What is Lean sales? – Create a Sales Plan!

Continuing from my last blog…

In order to pursue customers you need to define how you will seek new customers, how you will win them over and how to retain them. A sales plan is the best way to create a clear communication of how you will do this in your company. This plan should build on the strengths of your products/services and the people in your company.

In my earlier blog “Sales role in Sales and Operation Planning (Demand Planning)” I talk about what is needed as output from the plan and who to collaborate with. Essentially you need to take the following steps. Set a budget -> Set a strategy -> Connect budget to Strategy and decide how to make it happen (sales plan). You need to describe how your sales team will work towards your goal and how you operationally will measure if the goal is being achieved.

I have listed some models I find useful for creating a Sales Plan:

PEST (Political, Economic, Socio-Cultural and Technological)

Using the tool is a 4 stage process:

  1. You brainstorm the relevant factors that apply to you, using the prompts below.
  2. You identify the information that applies to these factors.
  3. You draw conclusions from this information.
  4. Use your conclusions in your SWOT analysis.

The important point is to move from the second step to the third step: it is sterile just to describe factors without thinking through what they mean. However, be careful not to assume that your analysis is perfect: use it as a starting point, and test your conclusions against the reality you experience.

PEST Analysis is a useful tool for understanding the ‘big picture’ of the environment in which you are operating, and for thinking about the opportunities and threats that lie within it. By understanding your environment, you can take advantage of the opportunities and minimize the threats.

PEST is a mnemonic standing for Political, Economic, Social and Technological. These headings are used firstly to brainstorm the characteristics of a country or region and, from this, draw conclusions as to the significant forces of change operating within it.

This provides the context within which more detailed planning can take place, so that you can take full advantage of the opportunities that present themselves.

SWOT (Strengths, Weaknesses, Opportunities and Threats)

SWOT Analysis is a simple but useful framework for analyzing your organization’s strengths and weaknesses, and the opportunities and threats that you face. It helps you focus on your strengths, minimize threats, and take the greatest possible advantage of opportunities available to you.

Strength and Weakness are an internal focus, whereas Opportunities and Threats are external.

SWOT Analysis can be used to “kick off” strategy formulation, or in a more sophisticated way as a serious strategy tool. You can also use it to get an understanding of your competitors, which can give you the insights you need to craft a coherent and successful competitive position.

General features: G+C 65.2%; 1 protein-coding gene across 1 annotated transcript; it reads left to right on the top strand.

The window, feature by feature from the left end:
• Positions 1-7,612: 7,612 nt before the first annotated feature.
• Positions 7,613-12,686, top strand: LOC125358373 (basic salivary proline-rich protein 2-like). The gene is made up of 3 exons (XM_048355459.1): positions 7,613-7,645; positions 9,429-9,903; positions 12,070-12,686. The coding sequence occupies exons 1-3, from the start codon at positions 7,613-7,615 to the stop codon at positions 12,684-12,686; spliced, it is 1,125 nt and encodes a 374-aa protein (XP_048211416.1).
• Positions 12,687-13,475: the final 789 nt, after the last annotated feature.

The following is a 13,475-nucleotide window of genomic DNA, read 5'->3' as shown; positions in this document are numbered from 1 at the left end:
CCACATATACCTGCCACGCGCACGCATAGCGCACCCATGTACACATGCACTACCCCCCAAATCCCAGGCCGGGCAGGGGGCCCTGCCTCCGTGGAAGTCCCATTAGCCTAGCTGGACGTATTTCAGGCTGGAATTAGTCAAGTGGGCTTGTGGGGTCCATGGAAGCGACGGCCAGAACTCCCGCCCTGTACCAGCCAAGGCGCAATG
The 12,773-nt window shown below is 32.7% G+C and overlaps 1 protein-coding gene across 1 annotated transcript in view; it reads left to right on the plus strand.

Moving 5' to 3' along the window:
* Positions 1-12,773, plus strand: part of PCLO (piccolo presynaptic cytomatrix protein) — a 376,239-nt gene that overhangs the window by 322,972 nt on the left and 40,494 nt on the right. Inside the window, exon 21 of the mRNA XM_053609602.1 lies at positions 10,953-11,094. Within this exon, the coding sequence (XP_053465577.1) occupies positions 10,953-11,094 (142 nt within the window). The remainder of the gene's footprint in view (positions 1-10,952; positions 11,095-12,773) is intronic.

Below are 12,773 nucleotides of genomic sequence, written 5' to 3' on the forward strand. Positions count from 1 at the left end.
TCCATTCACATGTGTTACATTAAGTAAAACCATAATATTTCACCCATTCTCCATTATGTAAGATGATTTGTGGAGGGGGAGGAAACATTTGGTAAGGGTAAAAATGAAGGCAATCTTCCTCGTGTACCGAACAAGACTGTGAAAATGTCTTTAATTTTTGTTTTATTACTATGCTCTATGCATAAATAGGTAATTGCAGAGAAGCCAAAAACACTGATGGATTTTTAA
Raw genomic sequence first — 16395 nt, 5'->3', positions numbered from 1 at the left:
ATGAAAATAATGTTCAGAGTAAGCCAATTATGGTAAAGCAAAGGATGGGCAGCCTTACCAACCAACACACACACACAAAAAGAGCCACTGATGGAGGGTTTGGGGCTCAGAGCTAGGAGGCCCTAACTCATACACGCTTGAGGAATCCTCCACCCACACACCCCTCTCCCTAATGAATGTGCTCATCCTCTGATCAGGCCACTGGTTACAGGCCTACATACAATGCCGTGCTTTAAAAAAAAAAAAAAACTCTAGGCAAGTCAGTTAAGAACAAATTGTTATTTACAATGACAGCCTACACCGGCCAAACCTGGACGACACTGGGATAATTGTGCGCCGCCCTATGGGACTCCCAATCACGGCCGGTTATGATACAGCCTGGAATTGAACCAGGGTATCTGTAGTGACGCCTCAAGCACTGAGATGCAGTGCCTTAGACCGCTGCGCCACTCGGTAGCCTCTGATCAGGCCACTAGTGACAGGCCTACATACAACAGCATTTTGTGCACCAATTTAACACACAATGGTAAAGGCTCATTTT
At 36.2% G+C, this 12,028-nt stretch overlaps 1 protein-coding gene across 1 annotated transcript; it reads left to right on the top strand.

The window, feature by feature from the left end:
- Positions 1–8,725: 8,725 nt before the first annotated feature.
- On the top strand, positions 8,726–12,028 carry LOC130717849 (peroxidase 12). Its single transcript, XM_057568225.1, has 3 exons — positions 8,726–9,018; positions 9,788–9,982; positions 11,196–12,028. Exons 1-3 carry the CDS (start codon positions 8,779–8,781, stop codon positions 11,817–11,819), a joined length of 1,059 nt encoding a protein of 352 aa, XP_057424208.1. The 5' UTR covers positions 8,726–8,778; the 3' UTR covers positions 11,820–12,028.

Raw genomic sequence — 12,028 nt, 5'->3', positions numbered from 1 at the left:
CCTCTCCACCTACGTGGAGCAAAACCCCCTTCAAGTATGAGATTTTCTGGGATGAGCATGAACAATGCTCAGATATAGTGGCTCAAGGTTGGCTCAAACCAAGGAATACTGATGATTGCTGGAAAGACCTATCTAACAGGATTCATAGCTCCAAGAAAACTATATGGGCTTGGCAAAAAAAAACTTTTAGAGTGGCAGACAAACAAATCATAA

When carrying out your SWOT Analysis, be realistic and rigorous. Apply it at the right level, and supplement it with other option-generation tools where appropriate.

KANO model

Kano Model Analysis is a useful technique for deciding which features you want to include in a product or service. It helps you break away from a profit-minimizing mindset that says you’ve got to have as many features as possible in a product, and helps you think more subtly about the features you include.

To use Kano Model Analysis, follow these steps:

  1. Brainstorm all of the possible features and attributes of your product or service, and everything you can do to please your customers.
  2. Classify these as “Threshold”, “Performance”, “Excitement” and “Not Relevant”.
  3. Make sure your product or service has all appropriate Threshold Attributes. If necessary, cut out Performance Attributes so that you can get these – you’re going nowhere fast if these aren’t present.
  4. Where possible, cut out attributes that are “Not Relevant”.
  5. Look at the Excitement Attributes, and think how you can build some of these into your product or service. Again if necessary, cut some Performance Attributes, so that you can “afford” your Excitement Attribute.
  6. Select appropriate Performance Attributes so that you can deliver a product or service at a price the customer is prepared to pay, while still maintaining a good profit margin.


Where possible, get your customers to do the classification for you. Partly this will keep you close to your market, but partly it will keep you and even the most out-of-touch people in your company up-to-date with people’s changing expectations.

Also, make sure when you choose customers who are typical of the market you want to sell to.


When setting goals the goal should always be:

Relevant Helps the employee understand how the expectation fits with the company’s/department’s goals.
Understandable Makes the goal clear to the employee. May need to be restated in different language or the employee’s own words
Measurable Describes the results for which the employee will be accountable. Usually stated in terms of quantifiable criteria.
Beliveable Goal must be stated in a way that it is relevant and credible
Achievable Goal is realistic

Get started!

The year has started, the race is on! Sit down and put a plan together! If you as a manager don’t know what needs to be done, you can be sure no one else has a clue either. Bring your team on board to help if you are stuck. If they get a clear understanding of the budget, your strategic thoughts on what customers to approach and what products to promote, they should be able to give you some good advice. Using the tools I have mentioned or other tools you are familiar with you will have a good structure for keeping the information structured/understandable and also help you ask the right questions.